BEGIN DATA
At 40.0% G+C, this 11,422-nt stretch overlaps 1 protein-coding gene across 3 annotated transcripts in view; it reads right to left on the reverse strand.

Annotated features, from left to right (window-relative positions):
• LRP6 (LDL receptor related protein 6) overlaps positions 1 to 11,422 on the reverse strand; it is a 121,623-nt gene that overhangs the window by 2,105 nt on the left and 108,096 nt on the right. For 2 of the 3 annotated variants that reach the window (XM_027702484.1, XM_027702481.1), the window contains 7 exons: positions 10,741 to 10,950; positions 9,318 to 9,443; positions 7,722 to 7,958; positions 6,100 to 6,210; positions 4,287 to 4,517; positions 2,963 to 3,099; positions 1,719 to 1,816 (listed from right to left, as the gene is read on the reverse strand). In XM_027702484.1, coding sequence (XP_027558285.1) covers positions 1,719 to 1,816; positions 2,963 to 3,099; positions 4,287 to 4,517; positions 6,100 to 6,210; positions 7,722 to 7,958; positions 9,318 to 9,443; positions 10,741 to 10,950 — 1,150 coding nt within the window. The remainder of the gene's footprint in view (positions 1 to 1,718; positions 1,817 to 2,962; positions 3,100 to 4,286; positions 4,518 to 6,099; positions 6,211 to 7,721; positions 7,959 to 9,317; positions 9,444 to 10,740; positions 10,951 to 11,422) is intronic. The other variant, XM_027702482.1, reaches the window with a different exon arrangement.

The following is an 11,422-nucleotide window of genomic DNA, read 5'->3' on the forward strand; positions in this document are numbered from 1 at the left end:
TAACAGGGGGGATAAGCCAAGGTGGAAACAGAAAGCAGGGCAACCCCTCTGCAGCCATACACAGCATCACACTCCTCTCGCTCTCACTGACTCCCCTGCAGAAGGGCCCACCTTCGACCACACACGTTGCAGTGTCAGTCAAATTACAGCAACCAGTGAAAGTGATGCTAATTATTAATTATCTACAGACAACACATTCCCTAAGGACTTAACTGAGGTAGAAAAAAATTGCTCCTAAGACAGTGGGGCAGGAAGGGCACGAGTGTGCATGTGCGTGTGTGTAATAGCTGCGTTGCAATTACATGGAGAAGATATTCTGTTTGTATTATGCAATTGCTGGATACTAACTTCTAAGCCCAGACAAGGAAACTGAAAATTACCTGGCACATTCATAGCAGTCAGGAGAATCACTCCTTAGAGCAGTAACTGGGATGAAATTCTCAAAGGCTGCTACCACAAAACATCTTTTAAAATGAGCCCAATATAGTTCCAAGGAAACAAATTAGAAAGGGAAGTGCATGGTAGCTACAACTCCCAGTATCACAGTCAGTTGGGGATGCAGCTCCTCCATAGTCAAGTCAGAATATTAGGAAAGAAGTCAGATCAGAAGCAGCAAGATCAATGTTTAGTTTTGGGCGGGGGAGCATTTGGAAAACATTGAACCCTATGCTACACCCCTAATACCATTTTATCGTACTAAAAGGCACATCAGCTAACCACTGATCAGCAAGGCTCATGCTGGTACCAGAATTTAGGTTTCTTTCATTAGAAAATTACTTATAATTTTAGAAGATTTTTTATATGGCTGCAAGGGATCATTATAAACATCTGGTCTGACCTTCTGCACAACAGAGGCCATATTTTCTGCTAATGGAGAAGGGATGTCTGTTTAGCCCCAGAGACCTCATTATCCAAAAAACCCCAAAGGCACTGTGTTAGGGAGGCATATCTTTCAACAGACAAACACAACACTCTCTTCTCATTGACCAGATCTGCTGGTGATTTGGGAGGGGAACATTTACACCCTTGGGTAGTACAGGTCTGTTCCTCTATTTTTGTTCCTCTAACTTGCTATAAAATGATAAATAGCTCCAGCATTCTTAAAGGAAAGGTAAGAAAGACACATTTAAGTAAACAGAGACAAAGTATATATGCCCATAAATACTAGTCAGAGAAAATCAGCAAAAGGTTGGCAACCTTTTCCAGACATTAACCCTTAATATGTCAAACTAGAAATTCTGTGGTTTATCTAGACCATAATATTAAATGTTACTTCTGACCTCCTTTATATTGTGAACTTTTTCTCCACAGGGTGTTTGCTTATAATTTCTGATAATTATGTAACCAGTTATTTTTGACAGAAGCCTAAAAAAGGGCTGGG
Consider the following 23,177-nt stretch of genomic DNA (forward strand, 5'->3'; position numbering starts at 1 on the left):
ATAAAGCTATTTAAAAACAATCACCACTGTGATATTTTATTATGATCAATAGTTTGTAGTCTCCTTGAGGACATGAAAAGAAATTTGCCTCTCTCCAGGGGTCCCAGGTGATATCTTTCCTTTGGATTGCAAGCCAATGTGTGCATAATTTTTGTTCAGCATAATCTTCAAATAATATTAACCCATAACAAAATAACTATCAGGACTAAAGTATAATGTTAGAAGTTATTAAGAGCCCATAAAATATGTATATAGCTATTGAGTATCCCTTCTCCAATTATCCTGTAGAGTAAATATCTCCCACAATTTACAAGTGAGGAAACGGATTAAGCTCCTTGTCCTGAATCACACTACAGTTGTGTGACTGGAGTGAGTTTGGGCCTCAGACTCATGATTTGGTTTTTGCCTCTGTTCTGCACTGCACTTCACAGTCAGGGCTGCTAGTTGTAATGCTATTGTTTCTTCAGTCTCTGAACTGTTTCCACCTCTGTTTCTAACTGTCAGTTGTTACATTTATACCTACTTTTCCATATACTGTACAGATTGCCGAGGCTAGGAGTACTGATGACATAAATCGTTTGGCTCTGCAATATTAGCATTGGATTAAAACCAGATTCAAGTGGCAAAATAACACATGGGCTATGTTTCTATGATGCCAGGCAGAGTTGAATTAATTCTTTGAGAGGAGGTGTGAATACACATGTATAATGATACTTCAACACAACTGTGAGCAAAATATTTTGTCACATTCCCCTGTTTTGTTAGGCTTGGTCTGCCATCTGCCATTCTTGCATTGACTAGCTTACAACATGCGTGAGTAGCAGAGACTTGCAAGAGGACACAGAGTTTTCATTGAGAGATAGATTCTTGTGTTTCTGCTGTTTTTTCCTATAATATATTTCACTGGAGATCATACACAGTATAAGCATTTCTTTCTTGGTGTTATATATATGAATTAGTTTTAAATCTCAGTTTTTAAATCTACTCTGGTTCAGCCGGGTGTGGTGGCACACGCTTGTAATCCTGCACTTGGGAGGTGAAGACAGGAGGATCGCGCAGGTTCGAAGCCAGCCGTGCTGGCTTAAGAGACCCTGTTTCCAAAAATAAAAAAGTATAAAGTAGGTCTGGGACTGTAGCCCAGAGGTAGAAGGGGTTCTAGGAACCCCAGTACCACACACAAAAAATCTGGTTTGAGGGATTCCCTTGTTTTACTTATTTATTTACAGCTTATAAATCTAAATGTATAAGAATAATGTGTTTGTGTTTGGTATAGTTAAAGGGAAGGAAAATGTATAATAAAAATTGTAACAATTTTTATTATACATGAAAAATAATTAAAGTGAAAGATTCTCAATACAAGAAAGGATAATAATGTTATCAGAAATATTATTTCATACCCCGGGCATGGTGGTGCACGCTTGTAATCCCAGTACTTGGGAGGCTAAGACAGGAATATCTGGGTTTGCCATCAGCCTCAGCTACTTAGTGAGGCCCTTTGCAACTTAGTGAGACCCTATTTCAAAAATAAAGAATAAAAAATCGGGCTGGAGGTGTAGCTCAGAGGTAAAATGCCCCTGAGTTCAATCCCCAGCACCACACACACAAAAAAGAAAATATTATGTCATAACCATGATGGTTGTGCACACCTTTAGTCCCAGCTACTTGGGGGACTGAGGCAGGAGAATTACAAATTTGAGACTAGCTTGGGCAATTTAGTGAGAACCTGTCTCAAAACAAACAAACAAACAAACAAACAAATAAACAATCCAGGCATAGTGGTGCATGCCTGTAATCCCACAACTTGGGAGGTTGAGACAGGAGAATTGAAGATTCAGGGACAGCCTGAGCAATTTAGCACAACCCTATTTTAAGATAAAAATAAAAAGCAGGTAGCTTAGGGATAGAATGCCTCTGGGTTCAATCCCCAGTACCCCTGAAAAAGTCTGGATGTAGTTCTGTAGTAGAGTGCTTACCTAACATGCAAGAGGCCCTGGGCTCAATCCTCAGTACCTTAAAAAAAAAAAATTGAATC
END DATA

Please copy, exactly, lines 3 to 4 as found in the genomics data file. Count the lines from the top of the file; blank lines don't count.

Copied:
• LRP6 (LDL receptor related protein 6) overlaps positions 1 to 11,422 on the reverse strand; it is a 121,623-nt gene that overhangs the window by 2,105 nt on the left and 108,096 nt on the right. For 2 of the 3 annotated variants that reach the window (XM_027702484.1, XM_027702481.1), the window contains 7 exons: positions 10,741 to 10,950; positions 9,318 to 9,443; positions 7,722 to 7,958; positions 6,100 to 6,210; positions 4,287 to 4,517; positions 2,963 to 3,099; positions 1,719 to 1,816 (listed from right to left, as the gene is read on the reverse strand). In XM_027702484.1, coding sequence (XP_027558285.1) covers positions 1,719 to 1,816; positions 2,963 to 3,099; positions 4,287 to 4,517; positions 6,100 to 6,210; positions 7,722 to 7,958; positions 9,318 to 9,443; positions 10,741 to 10,950 — 1,150 coding nt within the window. The remainder of the gene's footprint in view (positions 1 to 1,718; positions 1,817 to 2,962; positions 3,100 to 4,286; positions 4,518 to 6,099; positions 6,211 to 7,721; positions 7,959 to 9,317; positions 9,444 to 10,740; positions 10,951 to 11,422) is intronic. The other variant, XM_027702482.1, reaches the window with a different exon arrangement.

The following is an 11,422-nucleotide window of genomic DNA, read 5'->3' on the forward strand; positions in this document are numbered from 1 at the left end: